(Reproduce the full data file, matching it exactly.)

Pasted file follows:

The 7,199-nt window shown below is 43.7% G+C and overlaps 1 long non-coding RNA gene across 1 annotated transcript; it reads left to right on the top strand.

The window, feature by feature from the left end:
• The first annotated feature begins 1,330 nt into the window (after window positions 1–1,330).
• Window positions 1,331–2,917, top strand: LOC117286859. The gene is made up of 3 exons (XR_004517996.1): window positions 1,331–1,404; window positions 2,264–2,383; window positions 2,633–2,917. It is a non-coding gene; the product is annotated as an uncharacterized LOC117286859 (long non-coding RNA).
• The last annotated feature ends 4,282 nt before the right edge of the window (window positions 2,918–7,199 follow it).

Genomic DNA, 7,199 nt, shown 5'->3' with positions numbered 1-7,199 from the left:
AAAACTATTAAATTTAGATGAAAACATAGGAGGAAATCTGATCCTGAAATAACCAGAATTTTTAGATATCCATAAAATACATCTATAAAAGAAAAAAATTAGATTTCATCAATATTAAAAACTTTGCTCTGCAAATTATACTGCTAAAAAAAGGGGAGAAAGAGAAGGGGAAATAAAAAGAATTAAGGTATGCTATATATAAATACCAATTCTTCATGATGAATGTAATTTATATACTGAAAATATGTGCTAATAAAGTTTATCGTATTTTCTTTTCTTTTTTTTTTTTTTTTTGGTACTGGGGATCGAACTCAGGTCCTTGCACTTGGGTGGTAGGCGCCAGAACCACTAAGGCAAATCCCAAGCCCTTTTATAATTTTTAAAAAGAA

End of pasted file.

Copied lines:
The 7,199-nt window shown below is 43.7% G+C and overlaps 1 long non-coding RNA gene across 1 annotated transcript; it reads left to right on the top strand.

The window, feature by feature from the left end:
• The first annotated feature begins 1,330 nt into the window (after window positions 1–1,330).
• Window positions 1,331–2,917, top strand: LOC117286859. The gene is made up of 3 exons (XR_004517996.1): window positions 1,331–1,404; window positions 2,264–2,383; window positions 2,633–2,917. It is a non-coding gene; the product is annotated as an uncharacterized LOC117286859 (long non-coding RNA).
• The last annotated feature ends 4,282 nt before the right edge of the window (window positions 2,918–7,199 follow it).

Genomic DNA, 7,199 nt, shown 5'->3' with positions numbered 1-7,199 from the left:
AAAACTATTAAATTTAGATGAAAACATAGGAGGAAATCTGATCCTGAAATAACCAGAATTTTTAGATATCCATAAAATACATCTATAAAAGAAAAAAATTAGATTTCATCAATATTAAAAACTTTGCTCTGCAAATTATACTGCTAAAAAAAGGGGAGAAAGAGAAGGGGAAATAAAAAGAATTAAGGTATGCTATATATAAATACCAATTCTTCATGATGAATGTAATTTATATACTGAAAATATGTGCTAATAAAGTTTATCGTATTTTCTTTTCTTTTTTTTTTTTTTTTTGGTACTGGGGATCGAACTCAGGTCCTTGCACTTGGGTGGTAGGCGCCAGAACCACTAAGGCAAATCCCAAGCCCTTTTATAATTTTTAAAAAGAA